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Happy Thanksgiving!

Let's take a week off from our weekly family night knowing that you'll be enjoying family tomorrow for thanksgiving! Instead, let's talk how to teach gratitude to kids with a little message from Josh Straub at Lifeway.

Lifeway has amazing resources for families and we're so #Thankful that we can use their resources! Check out an article called "How to Teach Your Kids to Be Thankful: fight entitlement by thinking about your blessings" or scroll to read it below!

Make your own "Thank you, Jesus" Jar

A new take on the gratitude jar...

1. Start with an empty plastic jar. Plastic jars are your best bet because they won’t break if accidentally dropped. But for older kids a good ole fashioned canning jar might be the cutest.

2. Anything goes for decoration. Your child can use practically any craft item to decorate her jar. Torn tissue paper, yarn, glitter, construction paper… even buttons, bottle caps and photos. Some people color the paper they apply and some glue whole crayons all the way around the jar for color! You can even cover it with cut-out photos of your family. The more your child makes it her own, the better!

3. Don’t forget the lid. This is a great place for your child to label the jar or really stake claim to it by putting their own name on it. (e.g., Elaina’s Thank you, Jesus Jar

4. Make the slips. Cut out blank squares of paper on which to write things for which you are grateful that God's given you/blessed you with. You can also use a small notebook for this if the pages will easily tear out and fold small enough to fit quite a few into the jar over the coming days. Each one should start as a prayer... "Thank you, Jesus for....."

5. Kick it off together. Start the gratitude process by each writing one "Thank you, Jesus..." and putting your slips in the jar. This lets you model the practice for your child and opens a way for you to help her understand what goes in the jar. From then on, as much as possible, let your child be the one to pick her own thing that she’s grateful for during your gratitude jar time.

4. Add a slip to the jar each day. With the jar ready to go, pick a regular time to write the thank-yous—maybe at dinner or bedtime. As you add a slip each day, soon the jar will fill with reminders of good things in your child’s life. If your child has a bad day, have her read some of the slips and then help her find something to add to the jar.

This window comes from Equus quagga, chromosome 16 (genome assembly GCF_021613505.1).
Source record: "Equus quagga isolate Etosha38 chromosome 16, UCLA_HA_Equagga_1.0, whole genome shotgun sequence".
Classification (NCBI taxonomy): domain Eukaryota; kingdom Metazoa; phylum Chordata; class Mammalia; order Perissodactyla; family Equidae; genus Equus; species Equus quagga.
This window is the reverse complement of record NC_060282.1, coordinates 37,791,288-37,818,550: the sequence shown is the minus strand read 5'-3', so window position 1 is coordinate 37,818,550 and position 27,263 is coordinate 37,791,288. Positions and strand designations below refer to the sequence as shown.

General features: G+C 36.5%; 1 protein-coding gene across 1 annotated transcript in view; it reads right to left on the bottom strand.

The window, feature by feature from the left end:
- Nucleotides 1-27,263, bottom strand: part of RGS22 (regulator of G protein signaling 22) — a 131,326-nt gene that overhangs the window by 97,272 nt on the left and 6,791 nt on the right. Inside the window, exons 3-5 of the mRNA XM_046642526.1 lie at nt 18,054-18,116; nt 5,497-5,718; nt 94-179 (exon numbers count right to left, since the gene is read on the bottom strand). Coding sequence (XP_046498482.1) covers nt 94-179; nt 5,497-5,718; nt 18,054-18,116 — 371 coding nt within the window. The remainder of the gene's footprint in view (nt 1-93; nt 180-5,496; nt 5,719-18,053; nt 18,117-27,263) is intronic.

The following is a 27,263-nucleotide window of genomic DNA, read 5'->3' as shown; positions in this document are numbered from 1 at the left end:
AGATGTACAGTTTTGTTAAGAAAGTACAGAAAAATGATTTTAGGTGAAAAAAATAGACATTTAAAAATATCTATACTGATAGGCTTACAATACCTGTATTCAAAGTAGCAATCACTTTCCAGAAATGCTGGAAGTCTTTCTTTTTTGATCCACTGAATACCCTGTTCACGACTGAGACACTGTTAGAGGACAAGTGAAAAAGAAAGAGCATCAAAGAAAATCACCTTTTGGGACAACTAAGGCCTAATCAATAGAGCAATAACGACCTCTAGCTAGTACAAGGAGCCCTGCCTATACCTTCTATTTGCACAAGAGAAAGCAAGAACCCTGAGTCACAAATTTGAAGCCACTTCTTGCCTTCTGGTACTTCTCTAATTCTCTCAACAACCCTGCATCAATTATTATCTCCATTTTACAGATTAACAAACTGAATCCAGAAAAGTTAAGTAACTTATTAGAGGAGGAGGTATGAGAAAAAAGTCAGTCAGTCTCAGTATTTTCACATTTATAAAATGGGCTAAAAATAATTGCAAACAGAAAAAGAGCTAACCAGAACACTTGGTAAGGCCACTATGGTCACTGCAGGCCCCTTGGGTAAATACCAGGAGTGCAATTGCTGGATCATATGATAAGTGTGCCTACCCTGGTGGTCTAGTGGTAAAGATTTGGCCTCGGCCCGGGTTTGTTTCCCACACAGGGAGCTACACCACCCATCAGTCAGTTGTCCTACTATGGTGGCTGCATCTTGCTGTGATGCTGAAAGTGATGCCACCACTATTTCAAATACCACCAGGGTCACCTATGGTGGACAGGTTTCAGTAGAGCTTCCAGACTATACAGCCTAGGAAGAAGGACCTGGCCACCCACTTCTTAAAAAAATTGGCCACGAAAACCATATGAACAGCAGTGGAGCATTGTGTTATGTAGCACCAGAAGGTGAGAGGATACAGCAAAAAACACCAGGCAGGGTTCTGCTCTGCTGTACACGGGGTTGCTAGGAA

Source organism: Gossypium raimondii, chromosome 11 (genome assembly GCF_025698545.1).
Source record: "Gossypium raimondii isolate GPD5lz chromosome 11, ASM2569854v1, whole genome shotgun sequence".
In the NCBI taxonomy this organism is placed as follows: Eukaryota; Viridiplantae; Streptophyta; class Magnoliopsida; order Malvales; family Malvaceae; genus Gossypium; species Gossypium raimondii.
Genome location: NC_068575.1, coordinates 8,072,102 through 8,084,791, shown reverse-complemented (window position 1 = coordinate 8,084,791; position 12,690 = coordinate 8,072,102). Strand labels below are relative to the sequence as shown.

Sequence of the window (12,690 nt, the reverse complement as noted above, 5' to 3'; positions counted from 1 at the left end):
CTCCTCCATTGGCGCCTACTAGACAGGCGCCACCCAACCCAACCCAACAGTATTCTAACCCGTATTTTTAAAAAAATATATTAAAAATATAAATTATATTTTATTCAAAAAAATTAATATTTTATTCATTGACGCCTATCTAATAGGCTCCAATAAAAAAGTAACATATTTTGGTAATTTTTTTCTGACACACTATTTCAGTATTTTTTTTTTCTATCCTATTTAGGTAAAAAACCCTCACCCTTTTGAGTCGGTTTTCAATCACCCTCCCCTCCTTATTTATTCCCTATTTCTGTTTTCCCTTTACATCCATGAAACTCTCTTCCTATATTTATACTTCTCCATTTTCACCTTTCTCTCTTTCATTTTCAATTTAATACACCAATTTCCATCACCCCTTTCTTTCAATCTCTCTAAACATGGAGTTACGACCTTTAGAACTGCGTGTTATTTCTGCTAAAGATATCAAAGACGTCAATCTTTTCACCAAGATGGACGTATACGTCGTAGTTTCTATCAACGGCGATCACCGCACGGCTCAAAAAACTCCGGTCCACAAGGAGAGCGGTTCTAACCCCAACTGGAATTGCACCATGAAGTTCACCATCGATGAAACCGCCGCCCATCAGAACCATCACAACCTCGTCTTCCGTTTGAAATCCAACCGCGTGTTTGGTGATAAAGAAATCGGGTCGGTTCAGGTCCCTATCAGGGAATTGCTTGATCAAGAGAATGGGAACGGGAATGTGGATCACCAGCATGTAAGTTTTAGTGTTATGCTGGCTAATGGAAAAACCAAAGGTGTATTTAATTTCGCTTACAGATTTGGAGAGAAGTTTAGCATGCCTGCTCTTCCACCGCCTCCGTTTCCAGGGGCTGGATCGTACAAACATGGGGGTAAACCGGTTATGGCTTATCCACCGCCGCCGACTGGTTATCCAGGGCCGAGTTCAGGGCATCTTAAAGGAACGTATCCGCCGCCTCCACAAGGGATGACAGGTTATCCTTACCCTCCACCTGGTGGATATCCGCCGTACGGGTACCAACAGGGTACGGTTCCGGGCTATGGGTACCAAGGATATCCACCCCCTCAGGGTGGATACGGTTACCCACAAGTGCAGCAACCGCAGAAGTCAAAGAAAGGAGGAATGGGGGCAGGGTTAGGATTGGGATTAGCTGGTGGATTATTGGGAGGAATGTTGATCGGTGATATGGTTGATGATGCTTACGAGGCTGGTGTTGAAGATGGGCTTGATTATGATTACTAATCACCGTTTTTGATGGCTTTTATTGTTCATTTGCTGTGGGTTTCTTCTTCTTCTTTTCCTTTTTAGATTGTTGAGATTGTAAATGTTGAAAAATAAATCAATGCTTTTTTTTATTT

You can put an extra holiday twist on this practice by keeping it going daily from Thanksgiving through New Years. Then on New Year’s Day, sit down with your child and go through the "Thank you, Jesus" jar together, literally counting the blessings God's given you and resolving how to appreciate and celebrate them in the coming year.

A message from Josh to parents:

When our son, Landon, was 3, he came home from preschool with brown construction paper cut into the shape of feathers and a note for Christi and me.

We were to talk with Landon about what he was thankful for and then write them on the respective feathers. When we sat down with him to learn what he was thankful for, he didn’t know what it meant to be “thankful.”

I know he was only 3 years old at the time, but it was a big lesson for Christi and me.

The upcoming holidays are the perfect soil for the growth of entitlement, especially with technology and screens being some of the most popular gifts given to children in America.

Think about it in your own world. You see your friends enjoying vacations, taking trips, and living lives you privately envy. Voyeurism of others’ lives via social media breeds covetousness even in the best of us.

Now enter into your child’s world, with a still-developing brain, and in a season when emotions are likely first being felt at a deep level in relation to peers.

The holidays are ripe for entitlement not just because our kids receive presents — often in excess — but because unlike ever before, they can see what they don’t have.

Reversing entitlement begins with gratitude. But it starts with us parents.

-->First, it’s the Father’s will for us to “give thanks in everything; for this is God’s will for you in Christ Jesus” (1 Thess. 5:18).

-->Secondly, gratitude is scientifically proven to make life more rewarding. Research shows we can live a happier life by asking, “What am I grateful for?”

Here are a few more ways to teach your kids what it means to be thankful:

  • Either at dinner or before bedtime each night, describe for your kids what you’re thankful for and ask them what they were thankful for that day.

  • Practice becoming more openly thankful toward one another in front of your kids.

  • Begin each day by sending a short “thank you” email or text message to someone you’re thankful for.

  • Each day, post on social media something you’re grateful for. Don’t use it as a brag post. Nobody enjoys that. Show genuine gratitude.

  • Give more compliments than complaints to your kids. Specify the thoughtful behavior or gesture you’re complimenting.

*Remember, our kids do as we do, not as we say. Let’s reverse entitlement by stopping the comparison game and instead being grateful for all we’ve been given.

Have fun with those jars, y'all!!


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